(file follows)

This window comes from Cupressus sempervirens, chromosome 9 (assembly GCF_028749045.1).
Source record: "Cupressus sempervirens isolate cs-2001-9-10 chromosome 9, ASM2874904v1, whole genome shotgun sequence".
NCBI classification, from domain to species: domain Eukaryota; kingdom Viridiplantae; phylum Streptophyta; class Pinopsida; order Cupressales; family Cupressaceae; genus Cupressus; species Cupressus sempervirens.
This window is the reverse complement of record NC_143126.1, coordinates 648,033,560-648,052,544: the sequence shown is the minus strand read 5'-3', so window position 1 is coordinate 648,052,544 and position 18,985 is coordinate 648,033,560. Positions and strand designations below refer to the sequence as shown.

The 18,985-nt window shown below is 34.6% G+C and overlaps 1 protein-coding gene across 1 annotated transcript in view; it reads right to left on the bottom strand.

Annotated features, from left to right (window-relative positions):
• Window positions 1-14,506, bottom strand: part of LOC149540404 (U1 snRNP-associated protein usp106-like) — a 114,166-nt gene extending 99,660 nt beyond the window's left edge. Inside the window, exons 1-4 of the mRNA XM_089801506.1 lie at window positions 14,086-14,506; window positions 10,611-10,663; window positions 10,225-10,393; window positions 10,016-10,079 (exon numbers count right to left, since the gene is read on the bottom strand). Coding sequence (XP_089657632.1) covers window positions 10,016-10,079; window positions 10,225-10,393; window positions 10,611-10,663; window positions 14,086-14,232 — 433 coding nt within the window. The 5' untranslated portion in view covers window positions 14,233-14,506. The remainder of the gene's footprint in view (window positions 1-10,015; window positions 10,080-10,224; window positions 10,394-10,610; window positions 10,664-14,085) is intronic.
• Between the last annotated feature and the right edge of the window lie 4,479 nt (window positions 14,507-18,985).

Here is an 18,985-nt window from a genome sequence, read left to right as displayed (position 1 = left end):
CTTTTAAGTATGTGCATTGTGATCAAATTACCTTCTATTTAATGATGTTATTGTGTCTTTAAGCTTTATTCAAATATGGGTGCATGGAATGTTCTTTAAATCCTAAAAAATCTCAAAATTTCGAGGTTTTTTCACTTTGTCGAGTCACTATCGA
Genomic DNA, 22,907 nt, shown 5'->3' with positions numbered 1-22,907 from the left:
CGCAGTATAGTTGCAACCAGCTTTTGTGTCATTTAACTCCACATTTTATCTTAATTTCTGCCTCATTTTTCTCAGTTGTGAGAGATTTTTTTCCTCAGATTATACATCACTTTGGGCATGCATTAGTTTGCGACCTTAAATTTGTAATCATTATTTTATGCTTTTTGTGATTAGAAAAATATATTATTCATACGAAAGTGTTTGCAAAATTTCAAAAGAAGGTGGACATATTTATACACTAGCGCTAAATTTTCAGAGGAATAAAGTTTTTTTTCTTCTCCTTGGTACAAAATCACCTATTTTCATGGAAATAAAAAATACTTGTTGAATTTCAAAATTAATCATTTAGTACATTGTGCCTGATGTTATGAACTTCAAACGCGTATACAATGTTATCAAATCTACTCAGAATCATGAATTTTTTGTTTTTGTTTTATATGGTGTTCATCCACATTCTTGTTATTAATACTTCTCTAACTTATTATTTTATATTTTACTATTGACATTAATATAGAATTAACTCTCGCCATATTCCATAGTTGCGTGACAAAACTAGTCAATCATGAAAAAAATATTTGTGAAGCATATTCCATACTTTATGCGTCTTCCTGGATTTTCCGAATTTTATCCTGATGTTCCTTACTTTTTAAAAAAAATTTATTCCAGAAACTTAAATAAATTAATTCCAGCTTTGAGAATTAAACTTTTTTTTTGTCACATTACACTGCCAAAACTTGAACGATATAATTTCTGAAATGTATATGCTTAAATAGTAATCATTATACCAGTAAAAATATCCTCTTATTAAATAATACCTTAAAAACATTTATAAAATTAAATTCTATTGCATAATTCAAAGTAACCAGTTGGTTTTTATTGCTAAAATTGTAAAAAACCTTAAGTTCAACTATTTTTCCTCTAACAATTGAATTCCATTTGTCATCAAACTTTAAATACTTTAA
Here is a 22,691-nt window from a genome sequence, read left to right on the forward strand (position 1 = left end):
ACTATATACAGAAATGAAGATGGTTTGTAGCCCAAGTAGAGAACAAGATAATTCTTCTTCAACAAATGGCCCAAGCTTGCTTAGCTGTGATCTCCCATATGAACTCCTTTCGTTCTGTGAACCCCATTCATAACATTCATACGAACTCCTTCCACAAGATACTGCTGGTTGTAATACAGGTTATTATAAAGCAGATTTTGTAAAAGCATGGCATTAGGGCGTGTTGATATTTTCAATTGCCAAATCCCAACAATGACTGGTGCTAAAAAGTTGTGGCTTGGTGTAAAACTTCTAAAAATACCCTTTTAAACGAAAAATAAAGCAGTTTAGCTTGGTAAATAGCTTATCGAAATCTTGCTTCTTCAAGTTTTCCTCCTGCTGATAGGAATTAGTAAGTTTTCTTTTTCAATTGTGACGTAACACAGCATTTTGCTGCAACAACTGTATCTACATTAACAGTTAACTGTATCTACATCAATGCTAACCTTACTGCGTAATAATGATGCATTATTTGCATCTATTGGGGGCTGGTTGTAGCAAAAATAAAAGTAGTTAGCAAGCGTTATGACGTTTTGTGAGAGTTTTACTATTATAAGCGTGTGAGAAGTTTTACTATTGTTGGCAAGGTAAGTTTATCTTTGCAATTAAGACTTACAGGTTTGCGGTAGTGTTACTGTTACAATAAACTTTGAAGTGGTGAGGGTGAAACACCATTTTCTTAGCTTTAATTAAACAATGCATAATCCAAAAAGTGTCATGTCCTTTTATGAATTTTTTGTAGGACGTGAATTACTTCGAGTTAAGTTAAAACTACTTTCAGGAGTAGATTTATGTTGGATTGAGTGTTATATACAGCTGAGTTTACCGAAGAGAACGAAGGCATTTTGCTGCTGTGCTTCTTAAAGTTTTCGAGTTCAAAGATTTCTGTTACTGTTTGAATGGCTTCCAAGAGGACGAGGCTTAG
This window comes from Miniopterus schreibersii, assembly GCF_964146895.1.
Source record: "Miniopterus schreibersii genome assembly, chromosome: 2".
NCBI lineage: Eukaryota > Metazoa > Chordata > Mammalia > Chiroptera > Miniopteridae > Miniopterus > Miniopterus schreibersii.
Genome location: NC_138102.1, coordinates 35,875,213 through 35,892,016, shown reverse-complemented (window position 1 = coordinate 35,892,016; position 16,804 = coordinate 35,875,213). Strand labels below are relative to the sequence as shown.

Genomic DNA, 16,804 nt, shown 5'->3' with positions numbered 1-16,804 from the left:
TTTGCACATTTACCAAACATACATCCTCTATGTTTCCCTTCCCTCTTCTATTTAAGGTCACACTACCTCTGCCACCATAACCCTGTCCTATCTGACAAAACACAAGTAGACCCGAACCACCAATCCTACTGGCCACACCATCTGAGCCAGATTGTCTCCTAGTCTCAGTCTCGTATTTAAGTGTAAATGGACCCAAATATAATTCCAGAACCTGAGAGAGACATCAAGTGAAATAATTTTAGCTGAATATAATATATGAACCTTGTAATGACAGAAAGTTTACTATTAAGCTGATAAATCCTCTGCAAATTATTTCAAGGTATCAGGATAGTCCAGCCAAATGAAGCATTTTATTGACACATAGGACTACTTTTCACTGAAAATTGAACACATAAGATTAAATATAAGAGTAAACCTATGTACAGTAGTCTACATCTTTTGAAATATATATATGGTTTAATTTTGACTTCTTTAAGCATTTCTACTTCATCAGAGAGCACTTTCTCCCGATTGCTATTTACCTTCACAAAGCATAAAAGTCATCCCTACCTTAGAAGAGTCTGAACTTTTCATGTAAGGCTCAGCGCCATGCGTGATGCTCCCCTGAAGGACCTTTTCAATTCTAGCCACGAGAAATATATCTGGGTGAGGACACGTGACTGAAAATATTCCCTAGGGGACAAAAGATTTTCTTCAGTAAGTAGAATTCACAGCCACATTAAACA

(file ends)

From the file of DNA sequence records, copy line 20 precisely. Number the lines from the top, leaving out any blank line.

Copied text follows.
TTTGCACATTTACCAAACATACATCCTCTATGTTTCCCTTCCCTCTTCTATTTAAGGTCACACTACCTCTGCCACCATAACCCTGTCCTATCTGACAAAACACAAGTAGACCCGAACCACCAATCCTACTGGCCACACCATCTGAGCCAGATTGTCTCCTAGTCTCAGTCTCGTATTTAAGTGTAAATGGACCCAAATATAATTCCAGAACCTGAGAGAGACATCAAGTGAAATAATTTTAGCTGAATATAATATATGAACCTTGTAATGACAGAAAGTTTACTATTAAGCTGATAAATCCTCTGCAAATTATTTCAAGGTATCAGGATAGTCCAGCCAAATGAAGCATTTTATTGACACATAGGACTACTTTTCACTGAAAATTGAACACATAAGATTAAATATAAGAGTAAACCTATGTACAGTAGTCTACATCTTTTGAAATATATATATGGTTTAATTTTGACTTCTTTAAGCATTTCTACTTCATCAGAGAGCACTTTCTCCCGATTGCTATTTACCTTCACAAAGCATAAAAGTCATCCCTACCTTAGAAGAGTCTGAACTTTTCATGTAAGGCTCAGCGCCATGCGTGATGCTCCCCTGAAGGACCTTTTCAATTCTAGCCACGAGAAATATATCTGGGTGAGGACACGTGACTGAAAATATTCCCTAGGGGACAAAAGATTTTCTTCAGTAAGTAGAATTCACAGCCACATTAAACA